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Reggae group SOJA keeps crowd riveted at Rockin’ on the River

Though ominous skies might have reduced the audience size at the second installment of the Rockin’ on the River concert series, North Tonawanda’s Gratwick Riverside Park still welcomed a crowd of thousands Friday night for four spirited sets of music headlined by SOJA – the hottest reggae band in America.

As SOJA discovered, most in the crowd seemed to be from Buffalo – a sign that the series is succeeding in bringing outsiders to its splendid setting alongside the Niagara River.

With a pushed-up starting time in light of the weather forecast, a sparse crowd enjoyed the 40-minute opening set from young local quintet Skyepilot, whose jam base is buoyed by a siren of a singer in Sky Del Re.

Both the crowd and clouds began to fill in as hometown heroes Aqueous played an increasingly rare local show, in between tour stops in Virginia and Kentucky, further asserting itself as the hardest-working band in Buffalo.

“We usually say we’re from Buffalo,” said singer-guitarist Mike Gantzer, during the only stop in the quartet’s 50-minute set, “but the truth is we’re from right here in North Tonawanda.”

Amid the only drops of rain that hit all night, another homecoming came next as North Tonawanda native and singer-guitarist-saxophonist Dan Keller helped steer Rochester’s Giant Panda Guerrilla Dub Squad through an hour of airy dub, ska, funk and one-drop reggae, with three-part harmonies pure and true, highlighted by “Steady,” their biggest hit and suitable wedding walk-out.

As the sun went down, the crowd – now in the thousands – eagerly greeted the arrival of SOJA, the Arlington, Va., octet whose relentlessly intense two-hour set proved their place as a worldwide sensation. The two grade-school soulmates at the center of SOJA’s sound propelled throughout. Singer-guitarist Jacob Hemphill croons in a cool, low-and-slow nasal groove that tempers the relentless rhythm of bassist Bobby Lee Jefferson, who kicks, jumps, struts and stomps his way around the stage whenever he’s not relieving Hemphill’s lead vocals with a bellowing dance hall brogue.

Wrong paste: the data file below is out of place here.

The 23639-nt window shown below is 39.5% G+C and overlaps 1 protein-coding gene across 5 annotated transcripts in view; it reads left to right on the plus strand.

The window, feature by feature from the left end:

The other band members not only follow the lead of Hemphill and Jefferson but are clearly encouraged to own the stage themselves, as from the opening salvo of “Tear it Down,” Hellman Escorcia (saxophone, vocals), Rafael Rodriguez (trumpet, vocals) and Trevor Young (guitar, vocals) all navigated the stage like caged tigers, from standing on drummer Ryan Berty’s riser to leaning over the edge toward the crowd.

Calmer ballads, “She Still Loves Me” and “Decide You’re Gone,” gave way to stream-of-consciousness callouts in “I Don’t Wanna Wait,” wailed harmonies in “Tell Me” and mean riffs to match Jefferson’s message in “Be Aware.”

“Easy Skankin’” this ain’t. SOJA simply won the crowd, which stayed entirely engaged with Hemphill’s chanting and fixed gaze as well as guest rapper Alfred Duncan’s frequent forays, including into the middle of the crowd. As Hemphill and Young were left alone to riff the closing notes of “Not Done Yet,” the rest of the band formed a semicircle of drums, adding a whistle and cowbell for a wild workout that would’ve been enough to close the show. Yet they played five more songs before bowing in victory.

Let there be no doubt, SOJA is a big-time band bound to keep climbing the reggae charts and worldwide festival circuit.

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